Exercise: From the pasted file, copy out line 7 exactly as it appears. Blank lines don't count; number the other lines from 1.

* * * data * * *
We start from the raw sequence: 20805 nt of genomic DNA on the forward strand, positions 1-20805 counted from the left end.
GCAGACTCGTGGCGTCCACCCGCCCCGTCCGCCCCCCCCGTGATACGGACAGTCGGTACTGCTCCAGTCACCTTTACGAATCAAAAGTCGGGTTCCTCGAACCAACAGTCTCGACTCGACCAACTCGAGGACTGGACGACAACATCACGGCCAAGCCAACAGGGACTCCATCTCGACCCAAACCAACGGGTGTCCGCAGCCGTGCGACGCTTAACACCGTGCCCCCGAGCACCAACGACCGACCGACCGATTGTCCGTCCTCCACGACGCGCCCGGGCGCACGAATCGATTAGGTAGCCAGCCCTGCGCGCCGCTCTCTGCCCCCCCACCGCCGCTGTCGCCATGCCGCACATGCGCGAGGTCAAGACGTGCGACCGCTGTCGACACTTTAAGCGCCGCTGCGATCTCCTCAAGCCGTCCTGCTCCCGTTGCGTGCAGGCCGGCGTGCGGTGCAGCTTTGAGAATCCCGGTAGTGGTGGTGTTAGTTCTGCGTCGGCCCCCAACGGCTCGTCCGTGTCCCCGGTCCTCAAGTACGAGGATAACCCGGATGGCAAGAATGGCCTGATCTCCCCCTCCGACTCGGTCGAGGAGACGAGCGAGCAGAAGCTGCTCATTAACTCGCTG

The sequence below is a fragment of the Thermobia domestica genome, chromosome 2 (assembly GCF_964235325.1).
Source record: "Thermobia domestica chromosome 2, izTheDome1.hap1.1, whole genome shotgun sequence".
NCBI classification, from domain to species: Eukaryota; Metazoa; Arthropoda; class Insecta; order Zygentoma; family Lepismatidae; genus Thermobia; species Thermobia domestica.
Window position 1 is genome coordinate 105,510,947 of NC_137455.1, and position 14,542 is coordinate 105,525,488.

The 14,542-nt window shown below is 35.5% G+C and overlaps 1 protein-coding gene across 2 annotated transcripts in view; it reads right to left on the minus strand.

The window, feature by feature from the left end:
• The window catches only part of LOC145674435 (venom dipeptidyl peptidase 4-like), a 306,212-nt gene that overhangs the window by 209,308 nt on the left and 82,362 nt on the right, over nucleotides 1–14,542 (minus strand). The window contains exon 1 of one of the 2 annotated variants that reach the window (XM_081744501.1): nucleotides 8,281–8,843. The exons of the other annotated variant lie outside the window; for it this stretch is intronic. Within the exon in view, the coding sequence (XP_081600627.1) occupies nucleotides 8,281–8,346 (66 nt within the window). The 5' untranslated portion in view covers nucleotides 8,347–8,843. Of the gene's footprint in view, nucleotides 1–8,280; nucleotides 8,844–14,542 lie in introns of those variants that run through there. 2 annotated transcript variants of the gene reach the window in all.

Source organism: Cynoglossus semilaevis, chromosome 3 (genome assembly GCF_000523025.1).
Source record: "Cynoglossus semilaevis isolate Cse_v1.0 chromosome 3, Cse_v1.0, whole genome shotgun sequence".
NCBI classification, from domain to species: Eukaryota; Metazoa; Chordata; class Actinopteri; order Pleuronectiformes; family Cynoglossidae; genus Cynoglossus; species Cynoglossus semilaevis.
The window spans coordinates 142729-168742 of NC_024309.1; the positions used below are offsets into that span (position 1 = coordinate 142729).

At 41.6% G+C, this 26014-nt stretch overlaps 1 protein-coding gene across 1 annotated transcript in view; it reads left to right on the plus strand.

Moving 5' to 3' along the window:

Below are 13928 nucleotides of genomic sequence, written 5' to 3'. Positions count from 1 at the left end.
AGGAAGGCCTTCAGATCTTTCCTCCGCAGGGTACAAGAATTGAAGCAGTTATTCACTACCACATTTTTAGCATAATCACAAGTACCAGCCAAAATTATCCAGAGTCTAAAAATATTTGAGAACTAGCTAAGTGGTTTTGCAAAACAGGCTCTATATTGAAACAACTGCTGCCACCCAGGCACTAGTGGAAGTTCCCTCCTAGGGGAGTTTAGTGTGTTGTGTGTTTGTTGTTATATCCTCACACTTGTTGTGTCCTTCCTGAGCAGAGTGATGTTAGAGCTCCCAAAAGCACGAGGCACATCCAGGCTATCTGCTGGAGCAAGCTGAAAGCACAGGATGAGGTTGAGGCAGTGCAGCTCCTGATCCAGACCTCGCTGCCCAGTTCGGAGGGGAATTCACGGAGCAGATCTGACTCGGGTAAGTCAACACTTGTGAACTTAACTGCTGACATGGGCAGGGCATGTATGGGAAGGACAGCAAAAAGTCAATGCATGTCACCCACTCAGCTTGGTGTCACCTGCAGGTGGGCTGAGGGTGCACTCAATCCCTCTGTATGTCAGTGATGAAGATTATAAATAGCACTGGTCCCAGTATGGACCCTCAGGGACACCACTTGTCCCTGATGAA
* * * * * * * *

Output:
The 14,542-nt window shown below is 35.5% G+C and overlaps 1 protein-coding gene across 2 annotated transcripts in view; it reads right to left on the minus strand.